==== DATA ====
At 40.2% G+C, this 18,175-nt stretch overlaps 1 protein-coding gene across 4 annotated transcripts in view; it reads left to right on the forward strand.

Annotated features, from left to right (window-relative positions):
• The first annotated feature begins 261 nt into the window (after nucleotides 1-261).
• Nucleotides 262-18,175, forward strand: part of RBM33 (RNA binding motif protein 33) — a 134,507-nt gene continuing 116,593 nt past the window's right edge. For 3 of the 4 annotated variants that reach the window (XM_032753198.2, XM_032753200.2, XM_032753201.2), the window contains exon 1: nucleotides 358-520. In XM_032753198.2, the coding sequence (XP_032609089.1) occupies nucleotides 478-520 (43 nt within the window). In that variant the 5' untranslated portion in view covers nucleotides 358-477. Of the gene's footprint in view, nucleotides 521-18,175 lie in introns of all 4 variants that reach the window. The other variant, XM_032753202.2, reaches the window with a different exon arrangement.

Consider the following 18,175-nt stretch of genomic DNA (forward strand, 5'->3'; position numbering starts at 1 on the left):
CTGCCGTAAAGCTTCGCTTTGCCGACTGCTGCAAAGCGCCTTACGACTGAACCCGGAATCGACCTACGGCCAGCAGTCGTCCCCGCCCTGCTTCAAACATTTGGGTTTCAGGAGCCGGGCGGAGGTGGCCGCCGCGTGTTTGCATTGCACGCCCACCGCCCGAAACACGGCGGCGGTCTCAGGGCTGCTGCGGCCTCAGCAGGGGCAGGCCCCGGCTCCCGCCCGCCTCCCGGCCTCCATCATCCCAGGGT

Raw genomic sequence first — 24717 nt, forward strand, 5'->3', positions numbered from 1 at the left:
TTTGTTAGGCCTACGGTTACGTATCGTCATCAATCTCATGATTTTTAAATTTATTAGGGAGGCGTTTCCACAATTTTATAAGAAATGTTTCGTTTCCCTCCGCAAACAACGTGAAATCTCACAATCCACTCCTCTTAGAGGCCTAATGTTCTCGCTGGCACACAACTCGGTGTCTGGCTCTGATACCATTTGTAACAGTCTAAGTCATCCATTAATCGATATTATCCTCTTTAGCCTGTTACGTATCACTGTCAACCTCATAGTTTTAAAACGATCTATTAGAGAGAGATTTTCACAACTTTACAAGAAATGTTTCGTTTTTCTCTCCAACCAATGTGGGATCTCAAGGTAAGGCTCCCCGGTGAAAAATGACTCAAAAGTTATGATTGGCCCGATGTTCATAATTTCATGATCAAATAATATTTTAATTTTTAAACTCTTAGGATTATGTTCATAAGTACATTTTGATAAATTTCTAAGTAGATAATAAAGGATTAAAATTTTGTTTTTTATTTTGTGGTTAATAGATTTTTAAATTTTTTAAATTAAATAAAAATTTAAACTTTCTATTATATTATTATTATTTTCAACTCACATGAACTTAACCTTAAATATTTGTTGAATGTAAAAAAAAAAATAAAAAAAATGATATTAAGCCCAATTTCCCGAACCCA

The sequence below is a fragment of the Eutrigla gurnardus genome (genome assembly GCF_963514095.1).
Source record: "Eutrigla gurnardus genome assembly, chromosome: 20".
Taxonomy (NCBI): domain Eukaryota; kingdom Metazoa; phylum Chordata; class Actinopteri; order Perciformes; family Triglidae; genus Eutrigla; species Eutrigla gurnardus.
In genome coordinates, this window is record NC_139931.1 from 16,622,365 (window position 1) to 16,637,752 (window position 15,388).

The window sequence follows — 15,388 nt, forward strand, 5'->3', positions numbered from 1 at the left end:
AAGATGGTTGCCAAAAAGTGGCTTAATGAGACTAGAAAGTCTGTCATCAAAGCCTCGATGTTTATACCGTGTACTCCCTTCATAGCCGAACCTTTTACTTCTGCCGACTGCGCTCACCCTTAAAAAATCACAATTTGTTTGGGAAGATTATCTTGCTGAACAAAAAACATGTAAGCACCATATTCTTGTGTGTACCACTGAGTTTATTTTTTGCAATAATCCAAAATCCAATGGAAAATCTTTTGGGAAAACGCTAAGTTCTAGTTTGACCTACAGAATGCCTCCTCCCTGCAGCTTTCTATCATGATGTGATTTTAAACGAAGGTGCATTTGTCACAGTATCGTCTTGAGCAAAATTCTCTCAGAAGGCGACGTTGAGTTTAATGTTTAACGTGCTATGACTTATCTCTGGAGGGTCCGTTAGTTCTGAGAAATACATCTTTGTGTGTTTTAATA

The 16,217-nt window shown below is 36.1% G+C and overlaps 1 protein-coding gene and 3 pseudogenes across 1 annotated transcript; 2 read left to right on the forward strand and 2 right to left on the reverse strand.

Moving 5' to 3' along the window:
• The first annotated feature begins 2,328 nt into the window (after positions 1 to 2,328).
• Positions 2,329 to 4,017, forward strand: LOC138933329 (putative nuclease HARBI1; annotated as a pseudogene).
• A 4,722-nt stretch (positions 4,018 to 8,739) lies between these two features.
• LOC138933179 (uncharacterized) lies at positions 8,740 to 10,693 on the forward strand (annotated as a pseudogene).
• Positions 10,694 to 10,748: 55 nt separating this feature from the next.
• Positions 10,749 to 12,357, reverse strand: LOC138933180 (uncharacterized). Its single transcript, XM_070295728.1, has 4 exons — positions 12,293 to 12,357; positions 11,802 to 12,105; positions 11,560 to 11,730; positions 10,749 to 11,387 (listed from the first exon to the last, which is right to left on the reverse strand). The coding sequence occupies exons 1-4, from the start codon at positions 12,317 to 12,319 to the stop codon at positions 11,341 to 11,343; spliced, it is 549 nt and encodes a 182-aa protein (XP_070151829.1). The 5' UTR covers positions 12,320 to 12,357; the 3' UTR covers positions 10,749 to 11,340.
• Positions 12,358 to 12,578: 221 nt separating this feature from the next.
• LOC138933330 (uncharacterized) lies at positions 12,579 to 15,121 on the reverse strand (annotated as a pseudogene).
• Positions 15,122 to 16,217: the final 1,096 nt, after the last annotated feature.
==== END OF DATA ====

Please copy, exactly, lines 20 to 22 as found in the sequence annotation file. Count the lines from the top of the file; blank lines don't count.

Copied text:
• LOC138933179 (uncharacterized) lies at positions 8,740 to 10,693 on the forward strand (annotated as a pseudogene).
• Positions 10,694 to 10,748: 55 nt separating this feature from the next.
• Positions 10,749 to 12,357, reverse strand: LOC138933180 (uncharacterized). Its single transcript, XM_070295728.1, has 4 exons — positions 12,293 to 12,357; positions 11,802 to 12,105; positions 11,560 to 11,730; positions 10,749 to 11,387 (listed from the first exon to the last, which is right to left on the reverse strand). The coding sequence occupies exons 1-4, from the start codon at positions 12,317 to 12,319 to the stop codon at positions 11,341 to 11,343; spliced, it is 549 nt and encodes a 182-aa protein (XP_070151829.1). The 5' UTR covers positions 12,320 to 12,357; the 3' UTR covers positions 10,749 to 11,340.